There are many ways to cling to a familiar past while cheating the experience in an attempt to reduce cost and appear “new”. Netbooks and Chromebooks take different approaches but the result is the same: their UX is unlike the laptops they’re designed to imitate. In many ways Netbooks and Chromebooks are the ultimate skeumorphic design. Designed to look like the familiar laptop form we’ve known for 20 years, but in reality being no such thing.

If you want a laptop for its usability and legacy functions, by all means get one. Mac or PC, there are plenty of excellent choices on the market. But be realistic on either cost or functionality. If you’re not, then one way or the other you’ll be disappointed.

Who Wouldn’t Want…?

Over the last decade, as Apple has entered and dominated markets beyond computers, their competitors have attempted to compete via spec sheet. The strategy has been simple: find what feature consumers must want that the iPod, iPhone, MacBook or iPad lack, then supply it.

How does the competition determine a “missing” feature? They look to what Apple removed, and assume it was a mistake; that in fact everybody wants it. I expect the design meetings asked questions like this:

  • “Who wouldn’t want a card slot to add more storage?”
  • “Who wouldn’t want a replaceable battery?”
  • “Who wouldn’t want an FM radio?”
  • “Who wouldn’t want Flash?”
  • “Who wouldn’t want a hardware keyboard on their phone?”

In every case, new devices were cranked out touting these “advantages”, and failed to make a dent in Apple’s growth or popularity.

This is because what Apple supplied in exchange for the alleged deficiencies more than made up for them. To the point where many were not even considered deficiencies at all (most people never added storage, or carried an extra battery, and so on).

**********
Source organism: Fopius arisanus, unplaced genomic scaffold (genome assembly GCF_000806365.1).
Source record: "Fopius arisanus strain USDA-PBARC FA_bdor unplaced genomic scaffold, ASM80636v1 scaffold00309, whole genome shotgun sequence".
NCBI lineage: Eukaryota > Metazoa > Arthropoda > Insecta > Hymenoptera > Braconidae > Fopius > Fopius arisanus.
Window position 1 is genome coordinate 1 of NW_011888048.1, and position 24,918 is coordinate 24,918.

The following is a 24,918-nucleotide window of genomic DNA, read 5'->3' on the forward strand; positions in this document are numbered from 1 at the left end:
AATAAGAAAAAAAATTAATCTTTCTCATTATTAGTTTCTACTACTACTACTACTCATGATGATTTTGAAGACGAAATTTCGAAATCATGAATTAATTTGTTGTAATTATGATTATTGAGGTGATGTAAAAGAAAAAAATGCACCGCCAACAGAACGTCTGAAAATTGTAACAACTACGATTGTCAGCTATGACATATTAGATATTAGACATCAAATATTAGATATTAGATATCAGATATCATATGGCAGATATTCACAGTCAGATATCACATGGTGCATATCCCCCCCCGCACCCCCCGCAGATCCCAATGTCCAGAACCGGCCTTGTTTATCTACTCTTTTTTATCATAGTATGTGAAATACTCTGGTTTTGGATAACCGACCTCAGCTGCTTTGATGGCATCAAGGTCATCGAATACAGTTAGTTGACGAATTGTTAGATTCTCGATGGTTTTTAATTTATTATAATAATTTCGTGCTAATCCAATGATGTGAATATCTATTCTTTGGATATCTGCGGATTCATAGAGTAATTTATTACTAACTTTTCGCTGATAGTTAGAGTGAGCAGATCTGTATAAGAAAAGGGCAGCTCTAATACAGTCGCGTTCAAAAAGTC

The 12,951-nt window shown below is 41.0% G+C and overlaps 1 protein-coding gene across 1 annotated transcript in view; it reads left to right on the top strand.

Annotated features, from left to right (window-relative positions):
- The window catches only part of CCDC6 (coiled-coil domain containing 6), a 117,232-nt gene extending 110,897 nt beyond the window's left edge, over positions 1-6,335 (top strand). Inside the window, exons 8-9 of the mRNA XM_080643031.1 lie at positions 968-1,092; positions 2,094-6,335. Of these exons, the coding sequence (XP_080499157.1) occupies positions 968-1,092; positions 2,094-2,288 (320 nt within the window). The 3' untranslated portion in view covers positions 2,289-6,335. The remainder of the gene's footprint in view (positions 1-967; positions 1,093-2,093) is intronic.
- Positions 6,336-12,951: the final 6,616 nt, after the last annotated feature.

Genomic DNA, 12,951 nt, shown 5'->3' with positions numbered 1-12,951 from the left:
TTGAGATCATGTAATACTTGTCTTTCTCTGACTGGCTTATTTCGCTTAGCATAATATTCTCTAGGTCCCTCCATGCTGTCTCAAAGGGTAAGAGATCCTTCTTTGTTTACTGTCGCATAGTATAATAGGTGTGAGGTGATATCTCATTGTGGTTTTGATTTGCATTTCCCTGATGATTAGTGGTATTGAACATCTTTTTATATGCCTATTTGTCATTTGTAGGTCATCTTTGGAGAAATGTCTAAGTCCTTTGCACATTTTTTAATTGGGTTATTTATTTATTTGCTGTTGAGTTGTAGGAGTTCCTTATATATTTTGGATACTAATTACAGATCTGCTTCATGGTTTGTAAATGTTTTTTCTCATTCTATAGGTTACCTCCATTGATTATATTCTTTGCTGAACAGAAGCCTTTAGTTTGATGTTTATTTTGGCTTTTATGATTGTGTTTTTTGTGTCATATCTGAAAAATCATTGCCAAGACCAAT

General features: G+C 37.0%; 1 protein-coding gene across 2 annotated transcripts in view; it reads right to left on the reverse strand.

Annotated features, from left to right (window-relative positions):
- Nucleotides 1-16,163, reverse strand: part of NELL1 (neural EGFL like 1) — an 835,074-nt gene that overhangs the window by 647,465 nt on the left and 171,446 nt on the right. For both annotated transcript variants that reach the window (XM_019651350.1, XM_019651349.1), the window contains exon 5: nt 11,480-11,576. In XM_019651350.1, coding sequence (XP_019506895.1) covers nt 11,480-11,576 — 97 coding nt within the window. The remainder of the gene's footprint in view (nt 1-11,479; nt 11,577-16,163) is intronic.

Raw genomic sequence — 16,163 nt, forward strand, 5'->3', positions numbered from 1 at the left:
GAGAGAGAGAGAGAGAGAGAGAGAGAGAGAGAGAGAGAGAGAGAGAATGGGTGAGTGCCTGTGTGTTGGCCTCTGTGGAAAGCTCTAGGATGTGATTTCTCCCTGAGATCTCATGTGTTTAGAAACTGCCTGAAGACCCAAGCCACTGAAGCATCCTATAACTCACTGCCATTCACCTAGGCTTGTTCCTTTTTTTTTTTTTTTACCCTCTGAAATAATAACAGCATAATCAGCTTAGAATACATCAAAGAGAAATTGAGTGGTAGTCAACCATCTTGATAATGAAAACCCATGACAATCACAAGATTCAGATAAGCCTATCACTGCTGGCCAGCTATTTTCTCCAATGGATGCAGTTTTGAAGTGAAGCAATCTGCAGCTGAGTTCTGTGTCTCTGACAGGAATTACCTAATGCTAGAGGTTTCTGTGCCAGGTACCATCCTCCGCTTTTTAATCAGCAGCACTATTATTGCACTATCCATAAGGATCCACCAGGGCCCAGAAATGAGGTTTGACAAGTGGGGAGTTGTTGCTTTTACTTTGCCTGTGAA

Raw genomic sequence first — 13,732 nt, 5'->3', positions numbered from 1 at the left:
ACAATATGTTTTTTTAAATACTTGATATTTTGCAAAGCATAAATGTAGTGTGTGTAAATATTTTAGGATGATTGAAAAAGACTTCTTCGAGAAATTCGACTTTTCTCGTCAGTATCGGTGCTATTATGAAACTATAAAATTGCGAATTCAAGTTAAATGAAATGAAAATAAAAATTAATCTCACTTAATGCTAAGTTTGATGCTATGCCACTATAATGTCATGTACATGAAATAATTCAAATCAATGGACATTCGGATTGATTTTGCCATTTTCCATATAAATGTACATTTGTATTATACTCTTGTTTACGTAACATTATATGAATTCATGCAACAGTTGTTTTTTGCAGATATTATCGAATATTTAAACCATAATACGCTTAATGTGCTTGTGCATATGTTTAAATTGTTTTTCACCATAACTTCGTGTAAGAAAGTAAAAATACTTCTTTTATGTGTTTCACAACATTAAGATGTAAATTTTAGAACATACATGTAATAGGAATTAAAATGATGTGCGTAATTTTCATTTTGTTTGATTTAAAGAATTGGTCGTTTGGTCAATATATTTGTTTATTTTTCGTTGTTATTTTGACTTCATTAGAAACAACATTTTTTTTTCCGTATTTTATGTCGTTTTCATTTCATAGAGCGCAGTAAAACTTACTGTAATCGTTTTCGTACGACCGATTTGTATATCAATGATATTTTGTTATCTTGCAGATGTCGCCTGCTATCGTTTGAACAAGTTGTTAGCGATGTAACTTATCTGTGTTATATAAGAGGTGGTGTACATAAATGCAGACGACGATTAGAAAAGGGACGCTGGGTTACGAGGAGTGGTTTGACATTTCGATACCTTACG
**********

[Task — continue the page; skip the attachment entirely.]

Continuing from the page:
The good news is that the competition is mostly in line with Apple now. Apple’s changes are more or less given as norms, and this silly strategy is no longer attempted.

Wait, what’s that I just heard from tablet design rooms everywhere?

  • “Who wouldn’t want a physical keyboard dock?”

Haikus Written During Today’s WWDC Keynote

With much excitement
Today Apple announces
Samsung’s next products.

Dear iPad 1 folk:
No iOS 6 for you.
Best Regards, Apple.

Developers meet.
Let’s stop all this software talk,
Get to the hardware.

Play long video,
Announce whatever they want
After crowd’s asleep.

Apple’s MacBook Pros:
Can competitors keep up?
Dell just peed their pants.

Biggest question now
With Retina display MacBooks:
Will Porn sites upgrade?

iOS upgrades
Get to user base quickly.
Android’s never do.

Samsung design team
Brainstorming, they ask Siri
What do we do next?

iOS 6 adds
Ugly faces everywhere.
FaceTime cellular.

Maps’ navigation:
Users love, competitors
Won’t know where to turn.

Android Supporters Pin Hopes on Non-iPad Competitors Because the Competitors Suck

Finding tablet-oriented apps for Android is a hunt, a chore, and a grind.…

Things get even worse when you realize Google Play shows different apps on its website and on individual tablets; even though the Google Play website claims some apps run on an Asus Transformer Prime, the apps didn’t show up on Google Play on the Prime.

And just because an app claims to run on tablets doesn’t mean it was designed for tablets. Often, after you download an app you’ll discover that it’s ugly or nearly useless because it was designed for a 4-inch screen.

via The iPad Wins Because Android Tablet Apps Suck: An Illustrated Guide.

And on and on. This is why Android supporters claiming it’ll overtake Apple in tablets are nuts, dreamers, or wading chest deep into a river in Egypt.

The Android crowd is waiting for non-iPad competitors like the Amazon Kindle Fire or Barnes & Noble Nook to sell in enough quantities to claim “Android tablets” outsell iPads. Setting aside that the Kindle Fire is not even a real Android tablet, these color e-readers don’t compete against the iPad except maybe in the most superficial way. An iPad sale “lost” to one of these is something Apple wasn’t getting anyway.

Android fans will fool no one but themselves and the usual Apple bashing crowd. It’s there own private echo chamber they’re talking to.